John Krull: Kurt Vonnegut’s masterwork at 50

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INDIANAPOLIS — Kurt Vonnegut didn’t get much wrong.

But he did make a mistake about one big thing.

He thought he would be forgotten and his masterwork “Slaughterhouse-Five” would be relegated to the remainder bins and trash heaps of lost books.

Kurt and I were friends in his last years. Near the end of his life, we met for lunch. Somehow, the conversation turned to his legacy.

He was convinced no one would remember him. I tried to tell him otherwise but didn’t make much headway.

“No,” he said. “You’re lucky if you get to have some influence in the time in which you live. That’s all you can expect, and you’re lucky if you get that much.”

Not even “Slaughterhouse-Five” would keep his name alive.

It’s hard for someone who didn’t know Kurt to believe he would lack confidence. He was one of the great Hoosier success stories, a kid from Indianapolis who hit the big time.

For the last four decades of his life, he was a fixture on the bestseller lists and enjoyed a kind of celebrity rare for modern writers. He did commercials, made cameos in movies and drew huge crowds at lectures — for which he charged $25,000 an appearance.

But that success was a long time coming.

Kurt was 46 and had been writing for 20 years before he became famous. He had tried many things — doing public relations work, selling cars — to pay the bills while he struggled to make his writing career self-sustaining. Because his books were so different — innovative mixtures of science fiction, satire and studies of ideas — both audiences and critics often didn’t know what to make of them.

But, when his breakthrough came, it was breathtaking.

That was “Slaughterhouse-Five,” which was first published 50 years ago this week, on March 31, 1969.

It came out as the Vietnam War continued to stumble down its long and tragic path. One of many anti-war novels printed during that era, Kurt’s book stood out because of its tone.

Less a screed and more a lament, “Slaughterhouse-Five” fictionalizes Kurt’s experience as a German prisoner of war during the waning days of World War II. He was held captive in Dresden, Germany, when the Allies bombed the picturesque old European city and reduced it to smoke and rubble.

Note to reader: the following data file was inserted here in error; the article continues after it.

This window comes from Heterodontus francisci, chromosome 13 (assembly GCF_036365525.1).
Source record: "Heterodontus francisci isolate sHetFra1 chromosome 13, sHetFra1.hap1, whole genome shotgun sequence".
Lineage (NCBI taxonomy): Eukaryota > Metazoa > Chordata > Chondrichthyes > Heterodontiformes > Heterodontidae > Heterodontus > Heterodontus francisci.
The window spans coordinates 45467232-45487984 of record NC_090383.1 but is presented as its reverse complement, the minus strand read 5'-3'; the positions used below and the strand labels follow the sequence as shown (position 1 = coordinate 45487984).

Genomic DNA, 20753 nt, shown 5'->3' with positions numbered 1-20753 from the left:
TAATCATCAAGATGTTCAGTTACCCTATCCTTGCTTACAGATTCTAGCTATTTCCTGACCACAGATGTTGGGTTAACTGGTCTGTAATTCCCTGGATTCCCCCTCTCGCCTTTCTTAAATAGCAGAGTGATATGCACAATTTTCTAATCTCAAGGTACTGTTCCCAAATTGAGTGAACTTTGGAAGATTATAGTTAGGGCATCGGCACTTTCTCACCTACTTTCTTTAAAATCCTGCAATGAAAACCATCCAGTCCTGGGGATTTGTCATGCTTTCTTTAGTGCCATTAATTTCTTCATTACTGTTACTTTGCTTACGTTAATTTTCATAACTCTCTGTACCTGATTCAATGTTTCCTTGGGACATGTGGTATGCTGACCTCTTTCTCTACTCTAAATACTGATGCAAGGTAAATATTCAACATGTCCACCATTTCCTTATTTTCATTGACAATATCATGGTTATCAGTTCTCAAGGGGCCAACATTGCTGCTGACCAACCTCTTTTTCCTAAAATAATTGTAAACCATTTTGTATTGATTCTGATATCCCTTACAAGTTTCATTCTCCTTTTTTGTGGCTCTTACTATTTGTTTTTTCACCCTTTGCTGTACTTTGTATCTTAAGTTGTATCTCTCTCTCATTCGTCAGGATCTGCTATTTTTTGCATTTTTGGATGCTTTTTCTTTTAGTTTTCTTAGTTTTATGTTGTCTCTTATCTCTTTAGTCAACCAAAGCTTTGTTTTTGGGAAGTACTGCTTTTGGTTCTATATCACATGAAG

Kurt and his fellow prisoners were forced to retrieve and bury corpses by the hundred from the bombed-out buildings.

That experience stayed with Kurt to the end of his days.

His son Mark — a doctor — told me Kurt suffered from post-traumatic stress disorder and that writing was the thing that saved Kurt’s life. Kurt’s best friend, the writer Sidney Offit, said “Slaughterhouse-Five” came from Kurt’s soul.

The book percolated for years in Kurt’s imagination.

He first wrote about the horrors he saw and experienced in a letter to his family in 1945. He revisited it some time after that in a short piece that almost pulsed with rage and pain.

It was almost as if, as a writer, he was circling around his material, waiting for the anger and the anguish he felt to cool enough for him to handle them.

When he did deal with his time in war, the result was a work of surpassing beauty and tragic absurdity. Regret, rueful acceptance of humanity’s capacity for cruelty and malice and hard-earned and well-seasoned kindness seep from its pages.

It is one of the great books of its day.

And any other day, for that matter.

More than 100,000 copies of “Slaughterhouse-Five” are sold every year, even as it enters its sixth decade in print. It is part of the canon because it deserves to be.

That Kurt was mistaken about his masterpiece’s lasting appeal just proves that he was one of us.

That he was human and just as confused as the next person.

Kurt Vonnegut has been gone for nearly a dozen years now. He died in April of 2007.

But the book that propelled him to fame lives on, finding new readers everywhere and every time the sun rises or sets.

So it goes.

John Krull is director of Franklin College’s Pulliam School of Journalism, host of “No Limits” WFYI 90.1 Indianapolis and publisher of TheStatehouseFile.com, a news website powered by Franklin College journalism students. Send comments to [email protected].